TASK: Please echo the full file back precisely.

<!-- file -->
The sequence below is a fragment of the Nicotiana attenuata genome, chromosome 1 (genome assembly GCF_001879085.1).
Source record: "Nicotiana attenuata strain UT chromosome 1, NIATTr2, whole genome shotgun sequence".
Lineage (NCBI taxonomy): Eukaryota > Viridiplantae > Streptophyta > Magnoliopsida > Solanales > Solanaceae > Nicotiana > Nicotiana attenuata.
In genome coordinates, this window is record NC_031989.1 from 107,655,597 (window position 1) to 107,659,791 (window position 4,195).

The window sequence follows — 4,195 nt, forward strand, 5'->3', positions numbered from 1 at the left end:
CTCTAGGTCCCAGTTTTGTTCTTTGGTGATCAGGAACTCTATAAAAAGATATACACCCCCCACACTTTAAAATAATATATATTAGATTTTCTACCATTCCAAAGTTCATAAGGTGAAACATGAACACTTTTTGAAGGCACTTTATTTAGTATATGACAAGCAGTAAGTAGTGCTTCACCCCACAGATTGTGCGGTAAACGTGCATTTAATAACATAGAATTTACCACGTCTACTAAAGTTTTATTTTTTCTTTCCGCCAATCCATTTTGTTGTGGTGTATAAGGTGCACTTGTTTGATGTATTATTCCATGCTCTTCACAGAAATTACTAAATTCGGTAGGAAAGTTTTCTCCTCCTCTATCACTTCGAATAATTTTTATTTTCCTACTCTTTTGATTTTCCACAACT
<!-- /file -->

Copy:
The sequence below is a fragment of the Nicotiana attenuata genome, chromosome 1 (genome assembly GCF_001879085.1).
Source record: "Nicotiana attenuata strain UT chromosome 1, NIATTr2, whole genome shotgun sequence".
Lineage (NCBI taxonomy): Eukaryota > Viridiplantae > Streptophyta > Magnoliopsida > Solanales > Solanaceae > Nicotiana > Nicotiana attenuata.
In genome coordinates, this window is record NC_031989.1 from 107,655,597 (window position 1) to 107,659,791 (window position 4,195).

The window sequence follows — 4,195 nt, forward strand, 5'->3', positions numbered from 1 at the left end:
CTCTAGGTCCCAGTTTTGTTCTTTGGTGATCAGGAACTCTATAAAAAGATATACACCCCCCACACTTTAAAATAATATATATTAGATTTTCTACCATTCCAAAGTTCATAAGGTGAAACATGAACACTTTTTGAAGGCACTTTATTTAGTATATGACAAGCAGTAAGTAGTGCTTCACCCCACAGATTGTGCGGTAAACGTGCATTTAATAACATAGAATTTACCACGTCTACTAAAGTTTTATTTTTTCTTTCCGCCAATCCATTTTGTTGTGGTGTATAAGGTGCACTTGTTTGATGTATTATTCCATGCTCTTCACAGAAATTACTAAATTCGGTAGGAAAGTTTTCTCCTCCTCTATCACTTCGAATAATTTTTATTTTCCTACTCTTTTGATTTTCCACAACT